Not All Billionaires Are Money Grubbing Tyrants

what does the bill and melinda gates foundation doWe all can agree Warren Buffett is one of,  if not the most successful investor of all time.  That accolade may continue for many generations to come, as well it should, that is, until his fortune is topped by another investor.  Warren is 83 years old, seemingly in good health and will likely invest and run Berkshire Hathaway until his very last breath.  He lives and breaths investing, he’s passionate about researching companies who may be his next purchase, and reading annual reports; well that’s his favorite pastime.  His passion for investing has amassed him a fortune of nearly $60 billion, and he is planning on giving it all away!  You see; his fortune is nothing more than a score card to him, he certainly doesn’t live the life of a typical billionaire, in fact, most would label him as a cheapskate.  He lives in the same unassuming house he has for more than 30 years, buys hail damaged Cadillacs and prefers a Cherry Coke over Dom Perignone.  That is not to say he doesn’t enjoy some of the trappings of the “good life”, like his private jet for example, but even this serves his business purposes.  He is a genuine man, with a desire to see that his wealth makes a difference in many lives, for many generations, and that is why he has pledged to give most of his fortune to the Bill and Melinda Gates Foundation.

Why not, he can’t take his cash with him!

The Bill and Melinda Gates Foundation is without a doubt a noble cause, a global iniatitive with the desire to help the poorest of the poor.  The Foundation’s focus is to provide the basic necessities; food, shelter, water and healthcare solutions to the most impoverished corners of the world.  Leveraging the advances in science and technology as a means of saving lives is also a leading objective of the Foundation.  With all these good deeds and all this wealth changing hands, it got me to thinking; is this truly the best use of their money?  This is a rhetorical question, so before you call me insensitive or heartless, please let me explain:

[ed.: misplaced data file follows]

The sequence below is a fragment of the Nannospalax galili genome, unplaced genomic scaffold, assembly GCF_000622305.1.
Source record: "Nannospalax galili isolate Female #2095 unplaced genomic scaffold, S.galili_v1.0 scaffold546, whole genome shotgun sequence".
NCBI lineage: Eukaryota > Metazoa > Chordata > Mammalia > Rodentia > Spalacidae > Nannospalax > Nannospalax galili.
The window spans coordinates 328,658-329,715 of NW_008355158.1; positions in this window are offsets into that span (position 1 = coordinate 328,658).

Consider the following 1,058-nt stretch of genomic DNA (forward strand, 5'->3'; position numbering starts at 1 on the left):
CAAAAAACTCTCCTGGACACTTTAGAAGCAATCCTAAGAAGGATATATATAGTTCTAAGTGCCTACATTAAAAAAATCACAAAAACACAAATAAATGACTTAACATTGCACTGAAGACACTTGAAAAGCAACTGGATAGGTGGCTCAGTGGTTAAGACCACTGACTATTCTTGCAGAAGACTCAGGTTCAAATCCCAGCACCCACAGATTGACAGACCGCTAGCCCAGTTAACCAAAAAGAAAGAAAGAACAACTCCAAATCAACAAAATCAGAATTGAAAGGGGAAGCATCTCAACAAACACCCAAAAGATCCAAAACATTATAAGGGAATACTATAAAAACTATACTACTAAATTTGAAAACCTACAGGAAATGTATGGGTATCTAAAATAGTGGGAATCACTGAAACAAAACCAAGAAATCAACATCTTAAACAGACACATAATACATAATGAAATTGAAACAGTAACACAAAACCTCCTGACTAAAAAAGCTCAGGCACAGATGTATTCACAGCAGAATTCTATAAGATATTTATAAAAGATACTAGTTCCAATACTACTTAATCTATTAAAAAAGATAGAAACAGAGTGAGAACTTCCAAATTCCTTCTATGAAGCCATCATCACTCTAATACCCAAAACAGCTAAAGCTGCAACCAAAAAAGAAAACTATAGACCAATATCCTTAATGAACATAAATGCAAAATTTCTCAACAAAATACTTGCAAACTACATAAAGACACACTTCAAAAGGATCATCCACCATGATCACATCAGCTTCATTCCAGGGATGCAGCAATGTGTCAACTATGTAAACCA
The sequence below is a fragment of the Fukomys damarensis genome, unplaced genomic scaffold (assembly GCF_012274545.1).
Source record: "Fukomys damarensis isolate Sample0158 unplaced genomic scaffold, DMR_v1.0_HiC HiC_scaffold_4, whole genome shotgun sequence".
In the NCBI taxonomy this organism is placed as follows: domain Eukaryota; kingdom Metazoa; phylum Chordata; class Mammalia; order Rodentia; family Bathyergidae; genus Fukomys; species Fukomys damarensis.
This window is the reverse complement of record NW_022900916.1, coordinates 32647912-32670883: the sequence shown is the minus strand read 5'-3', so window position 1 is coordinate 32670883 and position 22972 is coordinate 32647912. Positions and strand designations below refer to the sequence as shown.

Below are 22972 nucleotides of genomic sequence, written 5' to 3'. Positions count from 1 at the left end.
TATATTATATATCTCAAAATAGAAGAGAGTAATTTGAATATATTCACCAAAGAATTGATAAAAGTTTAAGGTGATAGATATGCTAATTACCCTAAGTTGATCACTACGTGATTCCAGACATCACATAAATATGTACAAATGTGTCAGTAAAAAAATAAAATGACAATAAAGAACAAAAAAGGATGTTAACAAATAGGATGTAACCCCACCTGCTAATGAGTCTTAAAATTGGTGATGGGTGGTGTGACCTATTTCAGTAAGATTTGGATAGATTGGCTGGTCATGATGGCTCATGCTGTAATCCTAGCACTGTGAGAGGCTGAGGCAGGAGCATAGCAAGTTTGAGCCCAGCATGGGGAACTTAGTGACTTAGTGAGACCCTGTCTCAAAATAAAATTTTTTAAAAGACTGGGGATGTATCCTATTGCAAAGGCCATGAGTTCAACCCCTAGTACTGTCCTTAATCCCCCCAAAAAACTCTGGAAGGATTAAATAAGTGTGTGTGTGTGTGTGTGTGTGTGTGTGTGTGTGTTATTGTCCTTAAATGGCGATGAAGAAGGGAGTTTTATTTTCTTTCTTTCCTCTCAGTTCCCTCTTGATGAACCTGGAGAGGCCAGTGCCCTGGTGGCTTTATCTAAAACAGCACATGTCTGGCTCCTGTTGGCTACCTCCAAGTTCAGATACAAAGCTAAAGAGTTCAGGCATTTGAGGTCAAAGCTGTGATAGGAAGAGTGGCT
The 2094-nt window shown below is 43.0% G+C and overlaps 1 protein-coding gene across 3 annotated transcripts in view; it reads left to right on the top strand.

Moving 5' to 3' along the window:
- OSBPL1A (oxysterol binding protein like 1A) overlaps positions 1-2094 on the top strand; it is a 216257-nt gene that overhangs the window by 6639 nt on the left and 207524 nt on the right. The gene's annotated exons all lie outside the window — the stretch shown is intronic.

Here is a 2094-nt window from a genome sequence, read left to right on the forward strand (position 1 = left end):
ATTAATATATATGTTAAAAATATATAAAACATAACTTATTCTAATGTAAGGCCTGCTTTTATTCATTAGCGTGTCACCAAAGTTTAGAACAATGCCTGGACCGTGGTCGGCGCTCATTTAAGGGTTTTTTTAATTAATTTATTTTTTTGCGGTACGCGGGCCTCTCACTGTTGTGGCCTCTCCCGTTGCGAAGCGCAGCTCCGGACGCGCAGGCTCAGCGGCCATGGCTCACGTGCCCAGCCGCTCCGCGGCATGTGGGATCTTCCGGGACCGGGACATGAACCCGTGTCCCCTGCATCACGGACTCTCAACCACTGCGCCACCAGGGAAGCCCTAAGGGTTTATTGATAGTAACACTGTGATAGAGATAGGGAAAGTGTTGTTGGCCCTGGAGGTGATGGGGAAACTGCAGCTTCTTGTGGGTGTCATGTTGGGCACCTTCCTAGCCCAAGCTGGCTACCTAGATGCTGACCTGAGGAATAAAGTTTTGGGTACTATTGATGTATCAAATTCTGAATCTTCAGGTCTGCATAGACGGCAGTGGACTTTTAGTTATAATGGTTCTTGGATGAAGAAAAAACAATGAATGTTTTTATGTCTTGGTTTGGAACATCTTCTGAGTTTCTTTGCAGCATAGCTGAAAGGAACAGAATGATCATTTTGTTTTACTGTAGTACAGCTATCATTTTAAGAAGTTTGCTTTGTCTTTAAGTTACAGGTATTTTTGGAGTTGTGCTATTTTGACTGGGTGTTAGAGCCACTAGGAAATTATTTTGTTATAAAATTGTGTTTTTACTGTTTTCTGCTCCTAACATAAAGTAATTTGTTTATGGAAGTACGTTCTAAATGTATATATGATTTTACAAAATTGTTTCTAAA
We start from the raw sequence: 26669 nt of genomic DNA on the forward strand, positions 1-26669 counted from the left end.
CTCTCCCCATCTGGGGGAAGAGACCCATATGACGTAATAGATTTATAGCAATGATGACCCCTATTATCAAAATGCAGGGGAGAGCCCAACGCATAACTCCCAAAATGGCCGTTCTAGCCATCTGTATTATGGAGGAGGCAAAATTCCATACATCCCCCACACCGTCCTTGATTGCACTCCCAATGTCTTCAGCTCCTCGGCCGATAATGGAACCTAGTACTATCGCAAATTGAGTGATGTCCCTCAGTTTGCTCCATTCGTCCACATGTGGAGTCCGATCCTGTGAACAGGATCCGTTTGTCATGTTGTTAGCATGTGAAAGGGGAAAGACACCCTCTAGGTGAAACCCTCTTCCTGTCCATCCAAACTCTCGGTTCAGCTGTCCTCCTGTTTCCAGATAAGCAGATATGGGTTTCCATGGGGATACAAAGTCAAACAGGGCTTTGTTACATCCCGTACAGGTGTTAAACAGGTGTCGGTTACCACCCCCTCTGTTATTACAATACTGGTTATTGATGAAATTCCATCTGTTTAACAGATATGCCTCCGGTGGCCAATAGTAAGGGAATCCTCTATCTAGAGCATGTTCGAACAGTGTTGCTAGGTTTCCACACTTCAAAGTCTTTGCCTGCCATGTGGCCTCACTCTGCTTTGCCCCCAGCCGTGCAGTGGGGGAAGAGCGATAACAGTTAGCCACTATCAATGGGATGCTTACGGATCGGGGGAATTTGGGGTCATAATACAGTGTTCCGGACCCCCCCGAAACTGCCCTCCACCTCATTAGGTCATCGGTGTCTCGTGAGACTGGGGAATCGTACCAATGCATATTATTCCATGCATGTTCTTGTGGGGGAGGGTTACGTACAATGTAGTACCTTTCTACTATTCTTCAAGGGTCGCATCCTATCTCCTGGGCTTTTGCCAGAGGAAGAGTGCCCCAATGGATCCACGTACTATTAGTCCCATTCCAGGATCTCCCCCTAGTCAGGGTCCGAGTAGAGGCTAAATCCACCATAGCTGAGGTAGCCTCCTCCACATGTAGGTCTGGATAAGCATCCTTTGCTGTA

Bill Gates is great at running a computer company, he is great at making money for shareholders.  Warren Buffett is fabulous at buying companies at below market value with great potential, adequate balance sheets, exceptional management, and then maximizing its potential.  These two gentleman have talent, they were given the gift of exceptional leadership and have no doubt, added to society in a very positive manner.

How have they positively impacted society again?

Creating Opportunity!  Yes, they have created opportunity for more people, families, and generations than can even be calculated.  By being an investor (in Buffett’s case) and a CEO (in Gate’s case) you are not only impacting those who you employ in a positive manner, but their families and the communities in which those folks reside..  The more opportunity they create by expanding their businesses the more society benefits.  Take for instance Geico Insurance, one of the holdings in the Berkshire Hathaway portfolio; by providing investment capital to Geico or a change in key management and their philosophy, it can enable them to have a more profitable year.  By doing this, Geico can then offer more products, hire more people, pay more bonuses or raise wages for their employees.  These employees can then have more expendable income to spend and impact their local communities.  Growth is perpetuated and multiplied in the community by having leaders of organizations provide the necessary tools for a company to profit.  For another example please read the post I wrote about Sam Walton.